A review of Australia’s telecommunications metadata retention laws concludes a longstanding loophole allowing all manner of agencies to access metadata should be closed off, saying it was of “considerable concern” this was ever allowed in the first place.
The same review also recommends that warrantless access to metadata should continue, albeit to a smaller number of agencies, declaring requests to establish a judicial oversight “out of scope”.
The recommendations are contained in a review of the mandatory data retention scheme by the Parliamentary Joint Committee on Intelligence and Security (PCJIS), published near close of business Wednesday.
The 189-page report [pdf] makes a total of 22 recommendations that it says the government, or more specifically Home Affairs, should implement.
Authorised officer numbers should be reined in
The review overrules human rights and civil liberties groups that had wanted judicial or other independent oversight of requests for metadata access.
While noting “tension between the rights of Australian citizens to their privacy and the pressures facing law enforcement when investigating crime”, the PJCIS said it was “not satisfied that a warrant should be required for data held as part of the MDRR [mandatory data retention regime].”
However, the committee went on to express considerable concern at the number of law enforcement officers that are currently able to authorise a request from within their agency to access metadata as part of an investigation.
“The committee regards the numbers of authorised officers being in the thousands as disconcerting and recommends means of reducing those numbers, by having regard to issues such as the seniority and level, and qualification and experience of officers,” it said.
In addition to limiting the number of authorised officers, the PJCIS said there should be better reporting of the number of authorised officers, the number of authorisations they make, and for what specific types of crime.
Over 100 agencies, from councils to the RSPCA and environmental authorities, have used a loophole – section 280(1)(b) of the Telecommunications Act 1997 – to get access to metadata.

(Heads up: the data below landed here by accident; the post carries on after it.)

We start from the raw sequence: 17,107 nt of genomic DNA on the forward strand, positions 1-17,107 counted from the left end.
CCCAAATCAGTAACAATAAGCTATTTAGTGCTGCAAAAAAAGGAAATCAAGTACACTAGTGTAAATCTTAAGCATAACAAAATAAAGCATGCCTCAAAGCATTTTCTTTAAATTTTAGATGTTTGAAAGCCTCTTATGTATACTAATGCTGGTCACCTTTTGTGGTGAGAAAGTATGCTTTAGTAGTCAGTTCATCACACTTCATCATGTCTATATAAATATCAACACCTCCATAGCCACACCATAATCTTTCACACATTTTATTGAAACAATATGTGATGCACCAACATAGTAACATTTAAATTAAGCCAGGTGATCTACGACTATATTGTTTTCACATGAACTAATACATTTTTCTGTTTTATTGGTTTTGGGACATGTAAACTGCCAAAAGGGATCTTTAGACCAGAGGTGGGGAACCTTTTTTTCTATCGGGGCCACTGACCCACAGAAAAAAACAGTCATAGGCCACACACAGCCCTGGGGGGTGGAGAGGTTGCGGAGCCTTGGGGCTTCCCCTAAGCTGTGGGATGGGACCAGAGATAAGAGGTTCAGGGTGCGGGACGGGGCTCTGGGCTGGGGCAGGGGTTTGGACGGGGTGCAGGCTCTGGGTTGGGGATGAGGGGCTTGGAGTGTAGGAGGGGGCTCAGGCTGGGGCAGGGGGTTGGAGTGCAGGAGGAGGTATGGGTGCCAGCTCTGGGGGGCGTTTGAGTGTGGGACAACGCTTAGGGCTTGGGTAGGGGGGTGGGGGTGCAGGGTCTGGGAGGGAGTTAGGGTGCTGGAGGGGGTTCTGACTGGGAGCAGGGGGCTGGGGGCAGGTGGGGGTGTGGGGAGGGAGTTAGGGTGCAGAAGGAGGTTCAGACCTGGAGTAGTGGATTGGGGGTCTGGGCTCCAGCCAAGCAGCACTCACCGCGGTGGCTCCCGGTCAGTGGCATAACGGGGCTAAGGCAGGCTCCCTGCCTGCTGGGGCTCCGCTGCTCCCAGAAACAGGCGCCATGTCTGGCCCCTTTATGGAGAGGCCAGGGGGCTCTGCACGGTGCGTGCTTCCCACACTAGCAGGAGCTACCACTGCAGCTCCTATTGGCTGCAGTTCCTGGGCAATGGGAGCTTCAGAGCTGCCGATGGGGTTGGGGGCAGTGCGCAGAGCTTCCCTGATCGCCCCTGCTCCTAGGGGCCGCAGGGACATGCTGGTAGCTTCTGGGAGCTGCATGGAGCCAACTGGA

Communications Alliance, which represents telcos, has been central in both keeping track and exposing these data requests, which sit well outside the intended scope of the mandatory data access regime.
The regime itself lists the parties that are meant to be able to access metadata, but loopholes elsewhere mean the list does not limit access as it was intended.
The PJCIS expressed “considerable concern” that this situation had been allowed to occur, along with “disappointment” in Home Affairs’ response and lack of assistance “in finding a way to amend this section”.
Home Affairs, for its part, has previously denied section 280(1)(b) constitutes a loophole.
The committee said it tried to solicit justifications for continuing the loophole from the scope-creeping agencies but got little response, and what it did get back was unconvincing.
“There were very few submitters that took this opportunity up,” it said.
“Those that did were unable to convince the committee of the need for this broad access to telecommunications data.”
The PJCIS recommended that section 280(1)(b) of the Telecommunications Act 1997 “be repealed”, and that the government make clear that the Telecommunications Interception Act (TIA) is the only legal mechanism available to gain access to metadata.
The committee recommended that location data should not be removed from the dataset collected by telcos and available to law enforcement agencies under the regime “at this time.”
It was also unmoved by arguments to lengthen or shorten the amount of time metadata is kept by telcos, maintaining the existing two-year period.
The committee did, however, clarify that telcos do not have to keep metadata related to internet of things (IoT) services.
It also said that some rules around data format consistency as well as storage and disposal of metadata were needed.
This came in response to law enforcement agencies finding variations between the datasets they got from different telcos, as well as concerns by telcos about how the agencies handled and disposed of the data once it was in their possession.
It is not clear when or how the government might respond to the committee’s recommendations.